‘Things are as they are, and will be brought to their destined issue.’ This reflection from the Agamemnon, which had come to Jude at a time of unspeakable calamity, brought some consolation to Hardy, who realized that his stresses were small in comparison with the grief and suffering which the Boer War had brought to many. His principal ‘help for pain’ was action. Outings and meetings with friends afforded relief; the writing of poetry was even more fulfilling. He hoped to have another collection of poems published in May, but realized by March that he and his publishers needed much more time, especially for publication in America. On Sunday, 27 January, five days after her death, he had written verses in praise of Queen Victoria which were to be printed immediately in The Times, and supply the dedicatory opening of this next volume. Shortly afterwards, in a lengthy discussion with William Archer at Max Gate, he spoke among other things on war and pessimism. His belief that war was doomed ‘in the fulness of time’ because of its ‘absurdity’ makes his poem ‘The Sick Battle-God’ look over-optimistic. His own ‘practical philosophy’ (related, that is, to human endeavour) was melioristic; ‘what are my books’, he asked, ‘but one plea against “man’s inhumanity to man” — to woman — and to the lower animals?’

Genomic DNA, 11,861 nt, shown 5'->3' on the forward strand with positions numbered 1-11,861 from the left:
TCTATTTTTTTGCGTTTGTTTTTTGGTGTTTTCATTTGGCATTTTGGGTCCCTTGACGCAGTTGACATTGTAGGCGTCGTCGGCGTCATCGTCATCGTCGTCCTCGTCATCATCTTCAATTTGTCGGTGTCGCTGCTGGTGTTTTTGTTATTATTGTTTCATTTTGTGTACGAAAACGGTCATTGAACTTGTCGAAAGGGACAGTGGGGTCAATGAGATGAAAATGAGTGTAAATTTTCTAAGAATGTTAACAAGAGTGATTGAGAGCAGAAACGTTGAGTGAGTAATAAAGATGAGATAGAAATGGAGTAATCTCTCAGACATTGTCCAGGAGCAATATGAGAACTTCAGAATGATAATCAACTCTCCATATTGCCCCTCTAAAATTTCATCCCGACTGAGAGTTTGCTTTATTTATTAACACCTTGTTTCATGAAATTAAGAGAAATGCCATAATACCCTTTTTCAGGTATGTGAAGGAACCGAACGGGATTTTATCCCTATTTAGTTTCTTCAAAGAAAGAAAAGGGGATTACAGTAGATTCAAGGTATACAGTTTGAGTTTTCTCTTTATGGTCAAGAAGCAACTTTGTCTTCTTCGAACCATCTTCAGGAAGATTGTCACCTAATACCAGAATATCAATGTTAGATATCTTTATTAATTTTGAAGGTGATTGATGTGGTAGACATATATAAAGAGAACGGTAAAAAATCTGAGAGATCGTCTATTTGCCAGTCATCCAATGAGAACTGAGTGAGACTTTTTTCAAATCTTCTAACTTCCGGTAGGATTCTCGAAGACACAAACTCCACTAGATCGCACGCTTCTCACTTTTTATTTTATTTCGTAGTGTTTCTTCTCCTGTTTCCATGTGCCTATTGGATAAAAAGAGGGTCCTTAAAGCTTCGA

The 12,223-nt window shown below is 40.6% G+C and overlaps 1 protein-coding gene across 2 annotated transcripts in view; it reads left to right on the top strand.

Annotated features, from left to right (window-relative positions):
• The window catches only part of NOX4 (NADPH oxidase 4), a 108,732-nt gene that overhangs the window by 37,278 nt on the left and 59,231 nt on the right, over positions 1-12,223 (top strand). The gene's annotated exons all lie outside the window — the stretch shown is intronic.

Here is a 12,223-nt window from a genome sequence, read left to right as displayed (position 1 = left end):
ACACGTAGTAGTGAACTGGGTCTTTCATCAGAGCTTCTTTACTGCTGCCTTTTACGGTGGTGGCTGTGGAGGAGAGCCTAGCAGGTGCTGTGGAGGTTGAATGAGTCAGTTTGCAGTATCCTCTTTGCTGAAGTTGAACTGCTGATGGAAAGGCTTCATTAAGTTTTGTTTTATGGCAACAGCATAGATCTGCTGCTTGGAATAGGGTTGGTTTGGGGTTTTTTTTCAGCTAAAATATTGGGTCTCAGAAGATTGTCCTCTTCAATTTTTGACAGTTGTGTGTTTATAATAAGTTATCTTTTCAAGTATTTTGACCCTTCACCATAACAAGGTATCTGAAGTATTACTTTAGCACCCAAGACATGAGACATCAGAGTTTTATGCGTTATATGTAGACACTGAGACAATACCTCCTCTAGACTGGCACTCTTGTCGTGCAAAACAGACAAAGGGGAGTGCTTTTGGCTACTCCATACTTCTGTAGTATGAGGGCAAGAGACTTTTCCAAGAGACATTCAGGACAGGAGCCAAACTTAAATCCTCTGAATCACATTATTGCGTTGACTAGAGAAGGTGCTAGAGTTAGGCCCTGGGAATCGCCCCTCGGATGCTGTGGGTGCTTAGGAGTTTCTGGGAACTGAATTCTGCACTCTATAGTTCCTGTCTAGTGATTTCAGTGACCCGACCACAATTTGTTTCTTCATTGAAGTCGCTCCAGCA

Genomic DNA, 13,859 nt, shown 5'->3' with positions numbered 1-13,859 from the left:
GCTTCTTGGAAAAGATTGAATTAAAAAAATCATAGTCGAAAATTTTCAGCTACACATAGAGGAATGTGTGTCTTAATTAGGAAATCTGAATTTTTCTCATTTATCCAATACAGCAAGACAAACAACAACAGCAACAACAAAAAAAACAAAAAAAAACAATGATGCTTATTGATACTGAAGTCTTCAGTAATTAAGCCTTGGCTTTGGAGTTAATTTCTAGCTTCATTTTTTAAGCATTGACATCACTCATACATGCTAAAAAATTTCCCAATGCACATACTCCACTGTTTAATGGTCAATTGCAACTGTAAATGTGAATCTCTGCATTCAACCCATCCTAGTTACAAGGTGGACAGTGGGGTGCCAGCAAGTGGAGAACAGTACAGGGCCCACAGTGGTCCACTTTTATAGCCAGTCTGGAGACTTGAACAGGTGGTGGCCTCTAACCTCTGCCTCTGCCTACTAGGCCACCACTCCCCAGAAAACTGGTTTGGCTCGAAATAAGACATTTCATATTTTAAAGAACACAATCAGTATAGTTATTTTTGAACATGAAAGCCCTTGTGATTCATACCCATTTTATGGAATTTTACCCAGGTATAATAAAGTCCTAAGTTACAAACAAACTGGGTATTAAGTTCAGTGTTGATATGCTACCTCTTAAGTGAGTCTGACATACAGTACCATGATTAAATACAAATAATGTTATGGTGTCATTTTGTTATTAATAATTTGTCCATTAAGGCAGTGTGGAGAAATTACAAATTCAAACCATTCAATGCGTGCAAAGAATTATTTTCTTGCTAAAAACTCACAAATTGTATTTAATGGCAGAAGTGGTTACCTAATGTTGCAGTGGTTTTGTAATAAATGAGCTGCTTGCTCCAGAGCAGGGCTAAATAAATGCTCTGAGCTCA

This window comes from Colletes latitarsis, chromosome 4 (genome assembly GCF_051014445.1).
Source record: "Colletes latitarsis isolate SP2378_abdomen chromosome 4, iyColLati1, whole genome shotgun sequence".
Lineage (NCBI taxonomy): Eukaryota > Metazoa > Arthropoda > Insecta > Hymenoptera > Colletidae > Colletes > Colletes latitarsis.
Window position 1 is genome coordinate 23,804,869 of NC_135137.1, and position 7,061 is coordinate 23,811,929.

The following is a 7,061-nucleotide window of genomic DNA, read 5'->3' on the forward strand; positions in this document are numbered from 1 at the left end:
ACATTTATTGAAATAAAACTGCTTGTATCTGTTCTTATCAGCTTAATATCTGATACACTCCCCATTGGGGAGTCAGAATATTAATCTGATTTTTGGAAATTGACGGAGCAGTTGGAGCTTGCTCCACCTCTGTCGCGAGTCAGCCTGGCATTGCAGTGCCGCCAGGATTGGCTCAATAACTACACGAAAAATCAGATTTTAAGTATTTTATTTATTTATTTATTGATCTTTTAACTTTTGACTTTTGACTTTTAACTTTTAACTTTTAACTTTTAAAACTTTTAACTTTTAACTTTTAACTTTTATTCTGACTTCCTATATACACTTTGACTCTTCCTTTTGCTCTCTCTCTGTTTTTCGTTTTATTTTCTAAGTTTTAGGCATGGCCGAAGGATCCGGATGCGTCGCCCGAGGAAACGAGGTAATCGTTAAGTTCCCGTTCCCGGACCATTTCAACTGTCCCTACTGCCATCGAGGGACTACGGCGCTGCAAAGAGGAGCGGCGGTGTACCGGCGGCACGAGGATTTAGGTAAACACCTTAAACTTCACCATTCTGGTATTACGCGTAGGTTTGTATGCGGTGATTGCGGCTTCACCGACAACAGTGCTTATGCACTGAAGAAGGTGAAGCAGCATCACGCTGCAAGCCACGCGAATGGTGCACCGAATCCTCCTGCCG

KeywordsBritish Museum Practical Philosophy Time Literary Supplement North American Review London County Council
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